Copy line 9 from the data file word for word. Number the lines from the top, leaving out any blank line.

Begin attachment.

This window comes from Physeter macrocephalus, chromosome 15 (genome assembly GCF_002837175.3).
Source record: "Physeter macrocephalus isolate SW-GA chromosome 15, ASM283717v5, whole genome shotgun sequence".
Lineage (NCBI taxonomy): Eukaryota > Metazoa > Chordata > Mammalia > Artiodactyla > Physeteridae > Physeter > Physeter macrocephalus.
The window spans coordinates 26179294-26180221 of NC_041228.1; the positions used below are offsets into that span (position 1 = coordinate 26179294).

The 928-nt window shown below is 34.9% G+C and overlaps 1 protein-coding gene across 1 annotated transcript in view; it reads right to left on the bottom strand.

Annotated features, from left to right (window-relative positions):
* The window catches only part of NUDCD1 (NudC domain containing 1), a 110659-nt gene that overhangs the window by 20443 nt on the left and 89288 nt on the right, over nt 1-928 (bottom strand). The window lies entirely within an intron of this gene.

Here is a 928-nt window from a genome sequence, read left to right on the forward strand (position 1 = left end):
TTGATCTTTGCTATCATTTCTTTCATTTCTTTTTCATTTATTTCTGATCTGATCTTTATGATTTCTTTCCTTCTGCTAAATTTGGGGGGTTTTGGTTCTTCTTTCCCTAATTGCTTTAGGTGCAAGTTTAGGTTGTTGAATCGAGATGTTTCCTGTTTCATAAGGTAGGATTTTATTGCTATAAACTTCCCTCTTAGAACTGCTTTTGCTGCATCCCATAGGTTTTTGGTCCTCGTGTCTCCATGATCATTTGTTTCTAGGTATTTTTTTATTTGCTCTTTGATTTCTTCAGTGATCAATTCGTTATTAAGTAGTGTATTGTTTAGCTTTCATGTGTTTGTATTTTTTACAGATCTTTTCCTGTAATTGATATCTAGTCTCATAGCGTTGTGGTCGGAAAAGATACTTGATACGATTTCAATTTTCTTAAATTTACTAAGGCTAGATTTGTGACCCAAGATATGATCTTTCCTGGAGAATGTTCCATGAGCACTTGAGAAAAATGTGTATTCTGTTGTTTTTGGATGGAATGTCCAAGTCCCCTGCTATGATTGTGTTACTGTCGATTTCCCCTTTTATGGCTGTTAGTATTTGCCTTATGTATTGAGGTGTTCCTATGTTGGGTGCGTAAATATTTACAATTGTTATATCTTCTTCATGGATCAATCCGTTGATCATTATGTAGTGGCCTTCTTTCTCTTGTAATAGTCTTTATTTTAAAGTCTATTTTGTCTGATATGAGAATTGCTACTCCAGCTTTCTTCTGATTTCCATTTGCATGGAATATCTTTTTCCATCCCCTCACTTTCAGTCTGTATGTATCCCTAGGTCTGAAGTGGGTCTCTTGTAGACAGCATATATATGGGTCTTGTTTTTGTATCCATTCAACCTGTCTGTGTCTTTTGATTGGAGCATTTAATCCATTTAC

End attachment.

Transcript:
TTGATCTTTGCTATCATTTCTTTCATTTCTTTTTCATTTATTTCTGATCTGATCTTTATGATTTCTTTCCTTCTGCTAAATTTGGGGGGTTTTGGTTCTTCTTTCCCTAATTGCTTTAGGTGCAAGTTTAGGTTGTTGAATCGAGATGTTTCCTGTTTCATAAGGTAGGATTTTATTGCTATAAACTTCCCTCTTAGAACTGCTTTTGCTGCATCCCATAGGTTTTTGGTCCTCGTGTCTCCATGATCATTTGTTTCTAGGTATTTTTTTATTTGCTCTTTGATTTCTTCAGTGATCAATTCGTTATTAAGTAGTGTATTGTTTAGCTTTCATGTGTTTGTATTTTTTACAGATCTTTTCCTGTAATTGATATCTAGTCTCATAGCGTTGTGGTCGGAAAAGATACTTGATACGATTTCAATTTTCTTAAATTTACTAAGGCTAGATTTGTGACCCAAGATATGATCTTTCCTGGAGAATGTTCCATGAGCACTTGAGAAAAATGTGTATTCTGTTGTTTTTGGATGGAATGTCCAAGTCCCCTGCTATGATTGTGTTACTGTCGATTTCCCCTTTTATGGCTGTTAGTATTTGCCTTATGTATTGAGGTGTTCCTATGTTGGGTGCGTAAATATTTACAATTGTTATATCTTCTTCATGGATCAATCCGTTGATCATTATGTAGTGGCCTTCTTTCTCTTGTAATAGTCTTTATTTTAAAGTCTATTTTGTCTGATATGAGAATTGCTACTCCAGCTTTCTTCTGATTTCCATTTGCATGGAATATCTTTTTCCATCCCCTCACTTTCAGTCTGTATGTATCCCTAGGTCTGAAGTGGGTCTCTTGTAGACAGCATATATATGGGTCTTGTTTTTGTATCCATTCAACCTGTCTGTGTCTTTTGATTGGAGCATTTAATCCATTTAC